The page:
March 10, 2010, 5:21 am

Income Tax Deadline April 30th 2010: Tax Credits vs Tax deductions

by: The Financial Blogger    Category: Taxes
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One of the things I hate most in life is taxes… Yeah I know, I am a “numbers guy”, I work in a financial institution so I should not hate tax season. But the fact is that filing income tax is so boring I am whithering away while gathering my tax paperwork.

2009-2010 income tax deadline: April 30th 2010

Now that the RRSP season has ended as of March 1st, it is time to gather all your paperwork to efile your income tax report. When is the deadline? End of April! So you better get to work fast 😉

Don’t wait until the deadline; this could be costly

The problem with income tax reporting is that nobody likes it (besides the accountants). And I guess this is how the Government makes so much money from us even though they offer many tax deductions and tax shelters. Most of us gather a few papers and quickly put them in an envelope for an accountant or we key it into tax filing software (remember my 2009 quicktax review?).

This is why you have to start gathering your stuff right away; in order to make sure you have everything and that you have gathered all the proof that will result in a tax credit or deduction.

Speaking of which; what is the difference between a tax credit and a tax deduction?

I guess that you thought they were synonyms, right? Well before you get to the income tax deadline, you better read the rest of this post:

Non-Refundable Tax Credit

A Non-refundable tax credit is an amount that reduces your taxes owed. Therefore, you won’t get money back if you have more tax credits than taxes owed.

The tax credit is calculated as followed: amount claimed x lowest federal rate (province will also give an additional tax credit depending on where you live). Therefore, if you have spent $500 in your children’s activity (maximum allowed as tax credit in 2009), you will get a tax credit of $500 * 15% = $75.

So the non-refundable tax credit is a good thing but will always be worth less than a tax deduction if you make a lot of money.

Among the most popular tax credits you can find:

–         tax credit for donation

–         tax credit on home renovation

–         child amount tax credit

But for all the non-refundable tax credits, I suggest you go visit non-refundable tax credit table.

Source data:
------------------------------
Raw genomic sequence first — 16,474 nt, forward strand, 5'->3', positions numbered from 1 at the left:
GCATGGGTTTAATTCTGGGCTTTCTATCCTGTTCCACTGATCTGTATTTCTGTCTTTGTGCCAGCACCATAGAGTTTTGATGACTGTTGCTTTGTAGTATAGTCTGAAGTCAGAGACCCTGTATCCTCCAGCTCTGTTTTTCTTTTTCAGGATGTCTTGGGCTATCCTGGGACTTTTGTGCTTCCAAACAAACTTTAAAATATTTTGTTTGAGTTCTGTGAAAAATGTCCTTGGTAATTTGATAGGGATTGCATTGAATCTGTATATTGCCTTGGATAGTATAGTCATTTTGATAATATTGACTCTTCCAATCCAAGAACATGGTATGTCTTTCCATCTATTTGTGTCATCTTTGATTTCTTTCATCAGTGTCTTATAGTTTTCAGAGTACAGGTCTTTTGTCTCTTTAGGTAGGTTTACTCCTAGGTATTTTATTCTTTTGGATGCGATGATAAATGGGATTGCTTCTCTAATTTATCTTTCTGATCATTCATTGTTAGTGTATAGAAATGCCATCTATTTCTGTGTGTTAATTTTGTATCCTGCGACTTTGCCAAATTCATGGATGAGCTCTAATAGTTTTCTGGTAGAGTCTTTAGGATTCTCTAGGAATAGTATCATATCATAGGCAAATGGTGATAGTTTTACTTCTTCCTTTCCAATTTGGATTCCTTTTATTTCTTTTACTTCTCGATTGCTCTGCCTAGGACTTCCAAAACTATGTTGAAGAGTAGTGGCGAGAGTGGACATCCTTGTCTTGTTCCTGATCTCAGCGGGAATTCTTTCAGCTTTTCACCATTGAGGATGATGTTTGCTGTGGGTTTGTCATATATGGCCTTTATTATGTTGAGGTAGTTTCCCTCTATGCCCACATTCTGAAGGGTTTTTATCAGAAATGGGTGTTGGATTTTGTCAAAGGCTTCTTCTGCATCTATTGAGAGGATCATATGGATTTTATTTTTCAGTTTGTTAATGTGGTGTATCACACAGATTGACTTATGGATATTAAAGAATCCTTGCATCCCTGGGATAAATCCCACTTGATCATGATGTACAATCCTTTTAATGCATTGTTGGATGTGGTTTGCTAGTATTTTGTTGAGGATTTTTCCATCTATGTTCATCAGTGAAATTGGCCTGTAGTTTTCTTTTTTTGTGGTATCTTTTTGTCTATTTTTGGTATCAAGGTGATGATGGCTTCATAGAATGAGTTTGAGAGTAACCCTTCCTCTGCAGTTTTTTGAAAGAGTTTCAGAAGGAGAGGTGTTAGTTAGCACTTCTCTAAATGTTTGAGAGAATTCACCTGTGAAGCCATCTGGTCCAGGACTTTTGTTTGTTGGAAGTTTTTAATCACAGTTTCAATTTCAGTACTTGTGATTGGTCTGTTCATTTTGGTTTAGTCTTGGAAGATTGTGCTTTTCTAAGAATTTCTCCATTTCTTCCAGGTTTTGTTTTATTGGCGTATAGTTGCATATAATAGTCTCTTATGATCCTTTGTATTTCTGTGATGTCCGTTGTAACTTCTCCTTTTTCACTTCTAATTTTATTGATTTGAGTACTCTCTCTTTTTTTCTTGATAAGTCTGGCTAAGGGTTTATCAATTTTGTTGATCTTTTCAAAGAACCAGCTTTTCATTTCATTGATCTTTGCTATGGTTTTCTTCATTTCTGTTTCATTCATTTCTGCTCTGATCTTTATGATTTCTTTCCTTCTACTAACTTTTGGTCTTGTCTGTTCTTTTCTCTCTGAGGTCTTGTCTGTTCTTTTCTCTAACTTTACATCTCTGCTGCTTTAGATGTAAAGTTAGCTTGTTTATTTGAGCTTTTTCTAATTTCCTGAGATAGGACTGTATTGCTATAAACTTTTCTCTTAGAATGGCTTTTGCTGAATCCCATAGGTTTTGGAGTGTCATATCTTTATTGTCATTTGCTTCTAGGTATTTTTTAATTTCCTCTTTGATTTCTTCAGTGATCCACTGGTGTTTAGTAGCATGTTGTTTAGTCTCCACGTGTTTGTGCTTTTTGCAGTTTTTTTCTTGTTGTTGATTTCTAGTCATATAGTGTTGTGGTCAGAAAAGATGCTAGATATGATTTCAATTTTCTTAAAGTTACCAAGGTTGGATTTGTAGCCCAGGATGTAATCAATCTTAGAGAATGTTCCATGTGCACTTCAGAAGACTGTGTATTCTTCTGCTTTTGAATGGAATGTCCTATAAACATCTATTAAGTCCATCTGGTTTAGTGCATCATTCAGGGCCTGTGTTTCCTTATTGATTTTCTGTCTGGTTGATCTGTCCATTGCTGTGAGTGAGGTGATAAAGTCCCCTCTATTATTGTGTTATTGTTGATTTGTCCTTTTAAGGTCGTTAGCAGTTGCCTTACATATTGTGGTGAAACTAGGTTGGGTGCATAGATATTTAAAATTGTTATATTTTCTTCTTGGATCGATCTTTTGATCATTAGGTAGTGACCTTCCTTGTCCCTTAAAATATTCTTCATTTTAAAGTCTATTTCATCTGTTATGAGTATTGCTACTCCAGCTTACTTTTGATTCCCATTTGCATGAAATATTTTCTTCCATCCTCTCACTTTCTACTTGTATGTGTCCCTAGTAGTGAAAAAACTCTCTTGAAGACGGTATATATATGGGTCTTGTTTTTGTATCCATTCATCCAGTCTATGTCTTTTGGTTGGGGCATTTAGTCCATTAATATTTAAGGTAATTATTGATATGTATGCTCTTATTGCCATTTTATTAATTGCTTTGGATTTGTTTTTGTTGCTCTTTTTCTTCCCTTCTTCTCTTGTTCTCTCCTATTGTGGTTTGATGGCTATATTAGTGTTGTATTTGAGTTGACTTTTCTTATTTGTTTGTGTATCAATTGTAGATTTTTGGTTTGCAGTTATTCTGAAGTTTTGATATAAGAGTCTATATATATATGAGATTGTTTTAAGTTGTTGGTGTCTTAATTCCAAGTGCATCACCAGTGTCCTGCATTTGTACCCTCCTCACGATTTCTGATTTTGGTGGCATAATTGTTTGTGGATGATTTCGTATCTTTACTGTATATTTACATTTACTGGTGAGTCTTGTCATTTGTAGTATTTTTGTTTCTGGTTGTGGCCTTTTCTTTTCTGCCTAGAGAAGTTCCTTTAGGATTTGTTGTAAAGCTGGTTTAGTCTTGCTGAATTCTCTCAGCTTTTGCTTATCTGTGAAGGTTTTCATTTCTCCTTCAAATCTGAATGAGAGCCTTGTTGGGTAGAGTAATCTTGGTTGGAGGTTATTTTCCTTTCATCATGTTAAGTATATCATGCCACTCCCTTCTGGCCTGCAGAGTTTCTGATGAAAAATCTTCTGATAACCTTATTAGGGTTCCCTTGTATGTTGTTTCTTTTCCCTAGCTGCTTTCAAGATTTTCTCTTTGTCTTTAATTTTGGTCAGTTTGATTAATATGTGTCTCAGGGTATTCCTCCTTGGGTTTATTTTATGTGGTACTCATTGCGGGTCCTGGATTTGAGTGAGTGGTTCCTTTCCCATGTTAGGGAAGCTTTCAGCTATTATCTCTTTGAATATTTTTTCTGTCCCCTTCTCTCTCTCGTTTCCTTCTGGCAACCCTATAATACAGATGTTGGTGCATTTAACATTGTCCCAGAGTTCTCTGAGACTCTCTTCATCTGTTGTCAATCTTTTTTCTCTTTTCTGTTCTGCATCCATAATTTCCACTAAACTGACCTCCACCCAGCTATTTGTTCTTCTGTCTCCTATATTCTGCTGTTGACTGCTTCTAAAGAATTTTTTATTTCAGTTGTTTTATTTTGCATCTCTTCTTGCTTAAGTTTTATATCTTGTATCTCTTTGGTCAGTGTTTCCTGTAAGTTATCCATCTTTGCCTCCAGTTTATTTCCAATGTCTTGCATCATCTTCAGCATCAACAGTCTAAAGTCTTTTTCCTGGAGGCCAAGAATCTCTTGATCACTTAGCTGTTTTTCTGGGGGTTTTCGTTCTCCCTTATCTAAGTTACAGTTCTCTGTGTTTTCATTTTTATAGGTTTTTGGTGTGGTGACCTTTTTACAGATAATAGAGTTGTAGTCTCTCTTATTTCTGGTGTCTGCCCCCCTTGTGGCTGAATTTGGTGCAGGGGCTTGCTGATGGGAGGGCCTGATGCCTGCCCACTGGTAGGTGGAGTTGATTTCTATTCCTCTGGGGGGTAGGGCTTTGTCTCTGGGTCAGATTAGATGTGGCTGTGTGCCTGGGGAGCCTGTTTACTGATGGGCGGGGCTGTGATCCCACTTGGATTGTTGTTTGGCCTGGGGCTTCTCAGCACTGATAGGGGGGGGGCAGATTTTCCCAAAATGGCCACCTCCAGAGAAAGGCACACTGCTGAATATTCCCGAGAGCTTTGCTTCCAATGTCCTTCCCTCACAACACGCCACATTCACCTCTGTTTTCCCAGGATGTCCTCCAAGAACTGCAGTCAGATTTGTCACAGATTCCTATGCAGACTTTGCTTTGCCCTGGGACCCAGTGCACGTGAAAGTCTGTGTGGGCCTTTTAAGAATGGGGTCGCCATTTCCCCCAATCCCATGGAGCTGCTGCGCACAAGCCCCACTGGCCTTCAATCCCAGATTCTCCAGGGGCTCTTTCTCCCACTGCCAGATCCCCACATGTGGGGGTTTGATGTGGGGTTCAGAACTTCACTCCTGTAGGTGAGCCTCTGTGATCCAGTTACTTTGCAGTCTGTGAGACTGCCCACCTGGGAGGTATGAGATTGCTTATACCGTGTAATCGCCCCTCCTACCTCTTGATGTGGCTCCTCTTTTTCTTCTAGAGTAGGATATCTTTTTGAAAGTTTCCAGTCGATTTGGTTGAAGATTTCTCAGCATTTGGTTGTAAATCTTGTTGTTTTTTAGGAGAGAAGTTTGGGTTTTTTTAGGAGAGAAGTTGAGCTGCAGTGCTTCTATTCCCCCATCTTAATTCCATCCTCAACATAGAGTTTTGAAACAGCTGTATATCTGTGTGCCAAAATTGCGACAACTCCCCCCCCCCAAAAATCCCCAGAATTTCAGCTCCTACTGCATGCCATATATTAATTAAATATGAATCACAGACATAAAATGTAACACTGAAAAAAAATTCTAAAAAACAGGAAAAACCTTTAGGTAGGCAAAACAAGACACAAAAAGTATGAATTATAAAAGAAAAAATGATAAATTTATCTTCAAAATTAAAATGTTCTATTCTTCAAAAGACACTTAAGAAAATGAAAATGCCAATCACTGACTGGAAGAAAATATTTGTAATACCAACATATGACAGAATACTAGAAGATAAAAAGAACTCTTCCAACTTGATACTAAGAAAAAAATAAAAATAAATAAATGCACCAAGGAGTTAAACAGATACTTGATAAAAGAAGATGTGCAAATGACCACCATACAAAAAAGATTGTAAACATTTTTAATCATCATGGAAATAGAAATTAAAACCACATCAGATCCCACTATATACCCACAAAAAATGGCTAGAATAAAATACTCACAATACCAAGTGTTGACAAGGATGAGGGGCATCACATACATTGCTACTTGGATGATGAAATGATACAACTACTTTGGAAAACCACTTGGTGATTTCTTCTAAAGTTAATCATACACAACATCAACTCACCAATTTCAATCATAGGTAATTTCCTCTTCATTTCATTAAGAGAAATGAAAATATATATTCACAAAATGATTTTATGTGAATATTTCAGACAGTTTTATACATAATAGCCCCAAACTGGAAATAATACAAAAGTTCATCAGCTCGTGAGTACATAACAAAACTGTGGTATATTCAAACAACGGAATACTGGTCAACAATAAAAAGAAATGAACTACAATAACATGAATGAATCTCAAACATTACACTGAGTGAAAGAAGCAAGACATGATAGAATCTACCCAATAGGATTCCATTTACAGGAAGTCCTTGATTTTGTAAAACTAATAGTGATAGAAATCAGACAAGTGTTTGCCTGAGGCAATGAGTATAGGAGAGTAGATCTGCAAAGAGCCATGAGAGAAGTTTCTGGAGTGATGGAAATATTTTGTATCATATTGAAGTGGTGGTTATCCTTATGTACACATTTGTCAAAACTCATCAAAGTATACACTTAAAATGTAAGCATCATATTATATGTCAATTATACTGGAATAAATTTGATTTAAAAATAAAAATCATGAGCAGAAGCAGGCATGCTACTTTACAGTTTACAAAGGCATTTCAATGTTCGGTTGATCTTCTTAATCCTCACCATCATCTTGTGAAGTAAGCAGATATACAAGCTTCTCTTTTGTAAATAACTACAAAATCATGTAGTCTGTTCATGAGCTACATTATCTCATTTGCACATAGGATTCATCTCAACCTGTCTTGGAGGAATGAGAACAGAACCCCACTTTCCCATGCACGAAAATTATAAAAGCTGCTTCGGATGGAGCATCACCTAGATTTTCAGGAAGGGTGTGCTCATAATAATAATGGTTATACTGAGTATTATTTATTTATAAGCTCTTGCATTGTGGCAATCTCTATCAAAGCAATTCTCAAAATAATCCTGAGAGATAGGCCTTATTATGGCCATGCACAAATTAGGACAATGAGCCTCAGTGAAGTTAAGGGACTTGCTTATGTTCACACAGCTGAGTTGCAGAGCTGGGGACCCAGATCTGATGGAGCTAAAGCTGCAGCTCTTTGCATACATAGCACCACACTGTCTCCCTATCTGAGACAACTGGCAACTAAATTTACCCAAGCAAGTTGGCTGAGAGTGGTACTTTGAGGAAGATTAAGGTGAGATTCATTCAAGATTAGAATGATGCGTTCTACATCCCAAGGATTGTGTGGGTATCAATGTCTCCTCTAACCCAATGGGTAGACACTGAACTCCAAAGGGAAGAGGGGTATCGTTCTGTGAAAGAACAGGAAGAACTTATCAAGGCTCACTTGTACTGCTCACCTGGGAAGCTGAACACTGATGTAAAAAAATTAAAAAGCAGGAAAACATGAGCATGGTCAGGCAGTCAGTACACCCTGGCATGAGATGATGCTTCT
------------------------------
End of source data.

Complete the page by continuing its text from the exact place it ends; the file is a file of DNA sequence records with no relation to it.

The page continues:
Tax deduction

I really like the concept of tax deduction as you deduct the amount from your income. Which means that you are actually deducting taxes according to your marginal tax rate.

Therefore, if I take back my example with an amount of $500:

If you made an RRSP contribution of $500 and your marginal tax rate is 25% (on federal tax only), you will get $125 back. The great part is that considering most provinces, your combined (provincial and federal) marginal tax rate will be around 35%-40% if you are making over 50K. Then, your tax deduction could reach $200 at a 40% tax rate.

Here is a quick list of popular tax deductions:

–         RRSP contribution

–         Interest expenses

–         Child care expenses

Here’s is tax deduction quick list found at

As you can see, it is important to gather all your paperwork leading to your non-refundable tax credits and tax deductions before the income tax deadline of April 30th 2010. This could save you a lot of money!

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Speaking of taxes… as a winner of Quicktax, do you know when I should be receiving my free copy?

thanks for the infos!! Me too I hate tax fillings.

Quoting Benjamin Franklin: “In this world nothing is certain but death and taxes.” 😉

It’s a great library of information!! Thanks!

As for me, I would deduct transportation service costs, eyeglass frames and lenses and contact lenses costs (not covered by my medical coverage at work) and Rental expenses.

I took advantage of the renovation tax credit and completed all bathroom renovations in my house by January 31,2010 so we would qualify for the credit.

I’m also in the process of getting ready to submit all my paperwork for tax purposes. it’s a bid of a pain in the a$$, but I’m eager to get it done and out of the way.

Nice thread.

@The Rat, great work!! I’m sure you are also looking forward your tx refund too (if any)!!!

@OneDay: Thanks. After doing the math and investing a bit more in RRSPs before the deadline, I’m hoping to either break-even or have a small return! 🙂